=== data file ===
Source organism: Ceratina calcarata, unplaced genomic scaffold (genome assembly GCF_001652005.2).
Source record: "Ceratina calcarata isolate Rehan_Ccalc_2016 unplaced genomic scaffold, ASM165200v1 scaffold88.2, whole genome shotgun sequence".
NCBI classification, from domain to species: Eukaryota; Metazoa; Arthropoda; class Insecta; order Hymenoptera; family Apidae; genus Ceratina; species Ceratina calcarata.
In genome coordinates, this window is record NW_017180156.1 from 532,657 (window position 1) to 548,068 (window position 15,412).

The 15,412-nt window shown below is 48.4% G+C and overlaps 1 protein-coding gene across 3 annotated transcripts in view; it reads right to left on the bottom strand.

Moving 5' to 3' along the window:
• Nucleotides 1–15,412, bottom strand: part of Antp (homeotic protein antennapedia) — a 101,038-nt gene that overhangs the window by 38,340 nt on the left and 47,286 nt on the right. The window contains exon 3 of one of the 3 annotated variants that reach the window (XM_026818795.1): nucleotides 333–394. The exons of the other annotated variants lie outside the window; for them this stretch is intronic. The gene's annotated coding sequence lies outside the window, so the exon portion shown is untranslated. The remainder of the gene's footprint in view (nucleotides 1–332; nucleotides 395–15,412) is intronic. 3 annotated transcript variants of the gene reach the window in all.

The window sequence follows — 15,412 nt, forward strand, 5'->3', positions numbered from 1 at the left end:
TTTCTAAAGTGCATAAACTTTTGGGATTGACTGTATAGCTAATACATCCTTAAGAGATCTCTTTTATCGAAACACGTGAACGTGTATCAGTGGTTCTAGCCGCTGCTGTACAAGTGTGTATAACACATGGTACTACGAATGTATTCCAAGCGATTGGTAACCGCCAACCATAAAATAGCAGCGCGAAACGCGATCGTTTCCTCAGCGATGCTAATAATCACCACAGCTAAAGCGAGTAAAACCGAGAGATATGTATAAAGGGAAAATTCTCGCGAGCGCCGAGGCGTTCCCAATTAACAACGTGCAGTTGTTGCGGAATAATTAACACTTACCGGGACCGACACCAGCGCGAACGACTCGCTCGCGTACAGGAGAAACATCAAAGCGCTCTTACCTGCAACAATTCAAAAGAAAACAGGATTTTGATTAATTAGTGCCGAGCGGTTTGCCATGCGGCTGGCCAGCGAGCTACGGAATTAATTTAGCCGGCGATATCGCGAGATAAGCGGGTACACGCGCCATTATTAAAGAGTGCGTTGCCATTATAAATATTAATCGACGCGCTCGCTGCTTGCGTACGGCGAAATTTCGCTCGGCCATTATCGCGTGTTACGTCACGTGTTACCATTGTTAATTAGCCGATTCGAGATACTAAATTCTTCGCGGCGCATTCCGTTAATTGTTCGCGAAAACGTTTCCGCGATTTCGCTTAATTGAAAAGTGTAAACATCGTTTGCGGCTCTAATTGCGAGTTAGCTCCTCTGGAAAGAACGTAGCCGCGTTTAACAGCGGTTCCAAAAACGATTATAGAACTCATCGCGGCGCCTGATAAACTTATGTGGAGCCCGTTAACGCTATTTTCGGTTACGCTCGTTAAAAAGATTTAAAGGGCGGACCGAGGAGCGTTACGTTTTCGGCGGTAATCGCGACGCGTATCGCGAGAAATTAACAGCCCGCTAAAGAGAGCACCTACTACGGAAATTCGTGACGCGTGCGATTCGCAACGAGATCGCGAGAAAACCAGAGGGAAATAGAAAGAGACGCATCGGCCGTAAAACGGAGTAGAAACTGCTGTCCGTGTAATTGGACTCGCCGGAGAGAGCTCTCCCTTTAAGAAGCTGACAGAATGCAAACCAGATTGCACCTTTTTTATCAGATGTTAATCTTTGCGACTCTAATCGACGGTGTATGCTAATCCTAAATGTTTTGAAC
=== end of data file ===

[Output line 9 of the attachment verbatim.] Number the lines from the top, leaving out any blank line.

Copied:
TTTCTAAAGTGCATAAACTTTTGGGATTGACTGTATAGCTAATACATCCTTAAGAGATCTCTTTTATCGAAACACGTGAACGTGTATCAGTGGTTCTAGCCGCTGCTGTACAAGTGTGTATAACACATGGTACTACGAATGTATTCCAAGCGATTGGTAACCGCCAACCATAAAATAGCAGCGCGAAACGCGATCGTTTCCTCAGCGATGCTAATAATCACCACAGCTAAAGCGAGTAAAACCGAGAGATATGTATAAAGGGAAAATTCTCGCGAGCGCCGAGGCGTTCCCAATTAACAACGTGCAGTTGTTGCGGAATAATTAACACTTACCGGGACCGACACCAGCGCGAACGACTCGCTCGCGTACAGGAGAAACATCAAAGCGCTCTTACCTGCAACAATTCAAAAGAAAACAGGATTTTGATTAATTAGTGCCGAGCGGTTTGCCATGCGGCTGGCCAGCGAGCTACGGAATTAATTTAGCCGGCGATATCGCGAGATAAGCGGGTACACGCGCCATTATTAAAGAGTGCGTTGCCATTATAAATATTAATCGACGCGCTCGCTGCTTGCGTACGGCGAAATTTCGCTCGGCCATTATCGCGTGTTACGTCACGTGTTACCATTGTTAATTAGCCGATTCGAGATACTAAATTCTTCGCGGCGCATTCCGTTAATTGTTCGCGAAAACGTTTCCGCGATTTCGCTTAATTGAAAAGTGTAAACATCGTTTGCGGCTCTAATTGCGAGTTAGCTCCTCTGGAAAGAACGTAGCCGCGTTTAACAGCGGTTCCAAAAACGATTATAGAACTCATCGCGGCGCCTGATAAACTTATGTGGAGCCCGTTAACGCTATTTTCGGTTACGCTCGTTAAAAAGATTTAAAGGGCGGACCGAGGAGCGTTACGTTTTCGGCGGTAATCGCGACGCGTATCGCGAGAAATTAACAGCCCGCTAAAGAGAGCACCTACTACGGAAATTCGTGACGCGTGCGATTCGCAACGAGATCGCGAGAAAACCAGAGGGAAATAGAAAGAGACGCATCGGCCGTAAAACGGAGTAGAAACTGCTGTCCGTGTAATTGGACTCGCCGGAGAGAGCTCTCCCTTTAAGAAGCTGACAGAATGCAAACCAGATTGCACCTTTTTTATCAGATGTTAATCTTTGCGACTCTAATCGACGGTGTATGCTAATCCTAAATGTTTTGAAC